This involved writing a simple script to concatenate all the modules and appropriately wrap them in closures, thereby solving the CommonJS issue. The required assertions were ported over to the client. The only issue was then ECMAScript 5 support, which with a little thought, the browser could gracefully fall back on by sacrificing certain features but leaving the core functionality relatively unscathed. This provides a proper cross-browser implementation and, very importantly, allows the unit tests to be run both server and client side. One can then be confident that ease.js will operate on both the server and a wide range of web browsers without having to maintain separate tests for each.

Needless to say, the development was successful and the project has been used in production long before v0.1.0-pre was even conceived. It was thought at the beginning of the project that versions would be unnecessary, due to its relative simplicity and fairly basic feature set. The project has since evolved past its original specification and hopes to introduce a number of exciting features in the future.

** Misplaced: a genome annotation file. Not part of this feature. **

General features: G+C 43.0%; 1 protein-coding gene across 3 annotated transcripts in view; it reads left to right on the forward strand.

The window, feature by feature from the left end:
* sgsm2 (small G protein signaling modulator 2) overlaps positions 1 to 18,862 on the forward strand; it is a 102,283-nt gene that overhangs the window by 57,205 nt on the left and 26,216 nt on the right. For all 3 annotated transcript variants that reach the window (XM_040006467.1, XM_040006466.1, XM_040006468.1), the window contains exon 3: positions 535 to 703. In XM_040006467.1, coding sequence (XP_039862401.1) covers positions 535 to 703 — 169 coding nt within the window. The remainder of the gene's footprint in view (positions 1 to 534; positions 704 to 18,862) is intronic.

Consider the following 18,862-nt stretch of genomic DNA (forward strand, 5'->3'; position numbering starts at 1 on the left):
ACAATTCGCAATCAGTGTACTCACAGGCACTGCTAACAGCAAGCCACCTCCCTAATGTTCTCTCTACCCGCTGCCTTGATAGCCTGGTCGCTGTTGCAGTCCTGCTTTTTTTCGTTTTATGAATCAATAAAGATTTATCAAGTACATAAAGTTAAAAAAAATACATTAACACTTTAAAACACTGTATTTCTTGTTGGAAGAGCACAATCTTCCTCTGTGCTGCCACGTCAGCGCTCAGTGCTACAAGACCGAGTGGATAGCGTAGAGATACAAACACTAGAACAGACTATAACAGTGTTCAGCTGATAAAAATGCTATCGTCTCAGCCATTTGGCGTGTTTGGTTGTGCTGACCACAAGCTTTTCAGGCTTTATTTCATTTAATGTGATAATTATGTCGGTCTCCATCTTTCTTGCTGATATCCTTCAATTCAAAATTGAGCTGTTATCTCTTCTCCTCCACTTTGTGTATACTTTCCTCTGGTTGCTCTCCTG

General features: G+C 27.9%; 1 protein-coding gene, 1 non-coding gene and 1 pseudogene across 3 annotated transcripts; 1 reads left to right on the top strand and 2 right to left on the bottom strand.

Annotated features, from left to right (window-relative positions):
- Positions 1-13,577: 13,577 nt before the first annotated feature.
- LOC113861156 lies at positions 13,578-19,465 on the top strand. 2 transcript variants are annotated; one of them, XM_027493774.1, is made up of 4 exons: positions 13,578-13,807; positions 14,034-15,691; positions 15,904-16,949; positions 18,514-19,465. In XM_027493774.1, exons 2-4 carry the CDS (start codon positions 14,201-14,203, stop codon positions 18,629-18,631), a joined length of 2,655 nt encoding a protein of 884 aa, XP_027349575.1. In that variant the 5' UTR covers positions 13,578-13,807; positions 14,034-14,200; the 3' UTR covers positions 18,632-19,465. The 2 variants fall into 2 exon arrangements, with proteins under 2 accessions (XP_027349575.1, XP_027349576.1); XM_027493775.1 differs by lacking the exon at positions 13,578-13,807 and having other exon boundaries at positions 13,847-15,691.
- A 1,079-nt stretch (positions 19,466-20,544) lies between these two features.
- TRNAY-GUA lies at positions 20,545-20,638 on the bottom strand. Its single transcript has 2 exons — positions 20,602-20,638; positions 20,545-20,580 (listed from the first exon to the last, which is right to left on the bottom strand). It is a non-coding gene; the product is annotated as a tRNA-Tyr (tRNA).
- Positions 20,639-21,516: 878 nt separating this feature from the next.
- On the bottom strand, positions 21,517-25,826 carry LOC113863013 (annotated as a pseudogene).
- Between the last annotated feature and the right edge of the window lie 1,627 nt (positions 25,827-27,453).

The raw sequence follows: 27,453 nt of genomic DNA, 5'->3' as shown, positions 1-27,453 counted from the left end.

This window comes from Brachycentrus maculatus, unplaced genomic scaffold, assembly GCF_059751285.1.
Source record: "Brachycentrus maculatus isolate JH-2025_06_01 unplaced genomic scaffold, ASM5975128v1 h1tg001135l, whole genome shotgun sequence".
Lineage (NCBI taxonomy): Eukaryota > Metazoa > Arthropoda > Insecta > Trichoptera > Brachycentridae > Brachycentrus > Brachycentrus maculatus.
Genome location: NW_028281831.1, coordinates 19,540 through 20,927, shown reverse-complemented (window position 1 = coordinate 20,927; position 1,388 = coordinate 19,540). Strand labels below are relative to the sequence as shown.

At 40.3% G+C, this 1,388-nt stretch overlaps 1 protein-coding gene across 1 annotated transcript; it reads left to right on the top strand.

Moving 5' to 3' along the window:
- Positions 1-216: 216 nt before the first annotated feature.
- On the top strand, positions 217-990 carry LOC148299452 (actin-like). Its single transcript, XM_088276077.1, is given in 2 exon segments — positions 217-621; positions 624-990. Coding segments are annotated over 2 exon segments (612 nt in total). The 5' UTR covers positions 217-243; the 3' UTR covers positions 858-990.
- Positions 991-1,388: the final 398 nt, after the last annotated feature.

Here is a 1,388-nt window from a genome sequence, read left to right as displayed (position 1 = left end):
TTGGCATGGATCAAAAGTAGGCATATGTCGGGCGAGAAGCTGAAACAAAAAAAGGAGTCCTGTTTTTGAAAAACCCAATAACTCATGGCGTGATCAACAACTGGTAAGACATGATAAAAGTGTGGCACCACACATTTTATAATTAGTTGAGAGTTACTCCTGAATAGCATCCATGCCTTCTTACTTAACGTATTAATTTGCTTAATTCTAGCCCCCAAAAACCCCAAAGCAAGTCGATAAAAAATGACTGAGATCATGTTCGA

GNU ease.js is authored by Mike Gerwitz and owned by the Free Software Foundation. On 22 December 2013, ease.js officially became a part of GNU with the kind help and supervision of Brandon Invergo.

Why ease.js?

There already exists a number of different ways to accomplish inheritance and various levels of encapsulation in JavaScript. Why ease.js? Though a number of frameworks did provide class-like definitions, basic inheritance and other minor feature sets, none of them seemed to be an all-encompassing solution to providing a strong framework for Object-Oriented development in JavaScript.

ease.js was first inspired by John Resig’s post on “Simple JavasScript Inheritance”1. This very basic example provided a means to define a “class” and extend it. It used a PHP-style constructor and was intuitive to use. Though it was an excellent alternative to defining and inheriting classes by working directly with prototypes, it was far from a solid solution. It lacked abstract methods, interfaces, encapsulation (visibility), and many other important features. Another solution was needed.